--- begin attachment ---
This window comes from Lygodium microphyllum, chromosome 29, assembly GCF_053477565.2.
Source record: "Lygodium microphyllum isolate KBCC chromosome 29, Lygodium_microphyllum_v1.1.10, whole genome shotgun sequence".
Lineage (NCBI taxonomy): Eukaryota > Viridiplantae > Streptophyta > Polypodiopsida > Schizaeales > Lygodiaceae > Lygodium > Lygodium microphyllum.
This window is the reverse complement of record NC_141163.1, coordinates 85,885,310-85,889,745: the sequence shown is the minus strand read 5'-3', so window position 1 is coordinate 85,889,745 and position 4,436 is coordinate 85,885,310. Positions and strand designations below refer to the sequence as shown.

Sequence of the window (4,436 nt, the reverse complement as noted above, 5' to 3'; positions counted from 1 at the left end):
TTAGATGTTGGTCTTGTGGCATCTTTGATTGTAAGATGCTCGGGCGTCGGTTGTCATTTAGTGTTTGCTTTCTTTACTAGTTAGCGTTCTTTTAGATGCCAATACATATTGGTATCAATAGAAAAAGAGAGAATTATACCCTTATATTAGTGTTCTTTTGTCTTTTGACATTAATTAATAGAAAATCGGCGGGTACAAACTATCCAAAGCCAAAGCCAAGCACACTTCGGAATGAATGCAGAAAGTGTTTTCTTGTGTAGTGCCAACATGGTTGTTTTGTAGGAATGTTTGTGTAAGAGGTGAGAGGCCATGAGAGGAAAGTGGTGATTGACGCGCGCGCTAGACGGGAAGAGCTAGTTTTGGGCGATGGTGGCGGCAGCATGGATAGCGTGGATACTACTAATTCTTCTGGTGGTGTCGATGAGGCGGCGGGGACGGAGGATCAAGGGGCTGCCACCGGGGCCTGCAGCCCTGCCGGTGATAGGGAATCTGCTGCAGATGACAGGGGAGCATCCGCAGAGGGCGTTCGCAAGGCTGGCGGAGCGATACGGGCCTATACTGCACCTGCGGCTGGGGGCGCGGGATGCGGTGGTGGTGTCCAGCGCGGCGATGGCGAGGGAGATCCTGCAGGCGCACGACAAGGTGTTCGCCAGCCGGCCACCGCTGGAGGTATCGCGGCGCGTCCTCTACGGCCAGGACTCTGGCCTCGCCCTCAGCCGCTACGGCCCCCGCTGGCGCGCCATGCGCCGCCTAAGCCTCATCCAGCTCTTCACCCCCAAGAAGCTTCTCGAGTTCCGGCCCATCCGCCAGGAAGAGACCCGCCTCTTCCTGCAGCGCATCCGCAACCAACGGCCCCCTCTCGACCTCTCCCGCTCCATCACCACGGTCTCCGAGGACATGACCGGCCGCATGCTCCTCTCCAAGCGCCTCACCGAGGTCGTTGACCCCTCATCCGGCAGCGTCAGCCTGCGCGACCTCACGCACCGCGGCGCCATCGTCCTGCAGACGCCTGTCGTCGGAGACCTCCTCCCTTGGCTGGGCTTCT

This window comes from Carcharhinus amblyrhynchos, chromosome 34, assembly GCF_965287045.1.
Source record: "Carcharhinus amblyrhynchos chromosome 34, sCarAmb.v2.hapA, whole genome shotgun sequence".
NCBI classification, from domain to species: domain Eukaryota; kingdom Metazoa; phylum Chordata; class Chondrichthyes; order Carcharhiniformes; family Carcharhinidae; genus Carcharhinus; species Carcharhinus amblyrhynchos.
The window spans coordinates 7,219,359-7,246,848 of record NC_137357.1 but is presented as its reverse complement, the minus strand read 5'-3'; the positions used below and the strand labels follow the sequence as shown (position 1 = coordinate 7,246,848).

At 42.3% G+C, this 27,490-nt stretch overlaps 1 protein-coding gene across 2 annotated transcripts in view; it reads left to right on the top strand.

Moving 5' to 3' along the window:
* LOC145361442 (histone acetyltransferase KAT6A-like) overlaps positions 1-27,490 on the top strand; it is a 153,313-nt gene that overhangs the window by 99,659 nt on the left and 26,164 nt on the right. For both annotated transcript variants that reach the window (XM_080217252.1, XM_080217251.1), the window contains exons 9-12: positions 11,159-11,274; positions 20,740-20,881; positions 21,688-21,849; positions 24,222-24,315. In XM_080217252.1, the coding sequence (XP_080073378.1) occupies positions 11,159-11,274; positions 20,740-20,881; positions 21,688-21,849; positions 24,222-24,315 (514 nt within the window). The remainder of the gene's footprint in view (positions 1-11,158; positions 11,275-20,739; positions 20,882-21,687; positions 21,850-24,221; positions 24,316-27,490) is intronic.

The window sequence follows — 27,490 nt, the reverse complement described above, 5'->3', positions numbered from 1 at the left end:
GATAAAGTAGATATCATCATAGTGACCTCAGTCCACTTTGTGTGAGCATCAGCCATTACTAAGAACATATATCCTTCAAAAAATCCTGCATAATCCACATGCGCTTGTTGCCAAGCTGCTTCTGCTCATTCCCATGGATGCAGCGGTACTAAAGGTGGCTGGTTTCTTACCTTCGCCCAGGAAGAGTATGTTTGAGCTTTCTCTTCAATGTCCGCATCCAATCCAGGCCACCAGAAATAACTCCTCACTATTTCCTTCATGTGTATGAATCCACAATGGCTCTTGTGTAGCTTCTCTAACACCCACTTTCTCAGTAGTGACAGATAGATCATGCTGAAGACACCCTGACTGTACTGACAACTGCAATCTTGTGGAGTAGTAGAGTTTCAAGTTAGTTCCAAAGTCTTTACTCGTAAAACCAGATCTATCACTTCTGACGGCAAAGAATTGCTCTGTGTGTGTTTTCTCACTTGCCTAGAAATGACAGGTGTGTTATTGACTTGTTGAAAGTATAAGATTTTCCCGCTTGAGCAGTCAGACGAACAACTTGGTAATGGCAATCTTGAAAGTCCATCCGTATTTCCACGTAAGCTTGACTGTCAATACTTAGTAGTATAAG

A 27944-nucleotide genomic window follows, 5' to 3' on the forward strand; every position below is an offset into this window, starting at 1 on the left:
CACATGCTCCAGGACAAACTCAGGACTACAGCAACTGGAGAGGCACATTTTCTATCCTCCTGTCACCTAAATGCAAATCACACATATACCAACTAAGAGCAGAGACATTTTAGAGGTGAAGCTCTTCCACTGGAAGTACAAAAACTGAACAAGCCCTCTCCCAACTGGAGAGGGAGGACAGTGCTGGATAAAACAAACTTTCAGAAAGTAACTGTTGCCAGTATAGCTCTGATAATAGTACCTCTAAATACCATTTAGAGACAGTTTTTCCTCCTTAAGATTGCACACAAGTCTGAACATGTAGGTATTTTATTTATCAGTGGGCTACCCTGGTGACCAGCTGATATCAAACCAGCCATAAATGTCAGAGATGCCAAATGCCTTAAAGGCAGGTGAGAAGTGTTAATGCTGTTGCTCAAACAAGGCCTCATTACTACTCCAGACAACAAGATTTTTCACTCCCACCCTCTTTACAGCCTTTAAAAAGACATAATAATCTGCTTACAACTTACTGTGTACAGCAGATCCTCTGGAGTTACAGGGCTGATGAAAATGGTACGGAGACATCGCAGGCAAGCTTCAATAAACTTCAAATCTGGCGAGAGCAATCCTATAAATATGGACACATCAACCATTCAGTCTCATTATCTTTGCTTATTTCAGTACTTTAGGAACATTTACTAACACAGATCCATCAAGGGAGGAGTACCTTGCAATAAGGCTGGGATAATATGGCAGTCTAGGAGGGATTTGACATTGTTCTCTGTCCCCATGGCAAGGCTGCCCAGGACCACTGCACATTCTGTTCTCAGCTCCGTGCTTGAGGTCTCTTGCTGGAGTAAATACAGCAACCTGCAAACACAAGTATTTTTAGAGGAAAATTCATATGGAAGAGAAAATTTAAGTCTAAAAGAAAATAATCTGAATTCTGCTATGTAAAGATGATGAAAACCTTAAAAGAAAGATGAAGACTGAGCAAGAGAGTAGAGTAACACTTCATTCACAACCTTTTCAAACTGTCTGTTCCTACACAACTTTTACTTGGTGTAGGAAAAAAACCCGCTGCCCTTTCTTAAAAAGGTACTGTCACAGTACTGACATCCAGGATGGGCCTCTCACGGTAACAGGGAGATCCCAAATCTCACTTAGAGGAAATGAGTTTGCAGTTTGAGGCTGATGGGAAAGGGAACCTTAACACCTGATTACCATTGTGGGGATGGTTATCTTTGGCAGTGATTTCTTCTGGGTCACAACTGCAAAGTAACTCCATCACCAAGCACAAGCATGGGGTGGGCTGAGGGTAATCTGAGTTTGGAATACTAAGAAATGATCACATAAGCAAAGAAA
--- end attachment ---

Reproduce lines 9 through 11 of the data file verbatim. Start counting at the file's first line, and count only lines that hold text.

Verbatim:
NCBI classification, from domain to species: domain Eukaryota; kingdom Metazoa; phylum Chordata; class Chondrichthyes; order Carcharhiniformes; family Carcharhinidae; genus Carcharhinus; species Carcharhinus amblyrhynchos.
The window spans coordinates 7,219,359-7,246,848 of record NC_137357.1 but is presented as its reverse complement, the minus strand read 5'-3'; the positions used below and the strand labels follow the sequence as shown (position 1 = coordinate 7,246,848).

At 42.3% G+C, this 27,490-nt stretch overlaps 1 protein-coding gene across 2 annotated transcripts in view; it reads left to right on the top strand.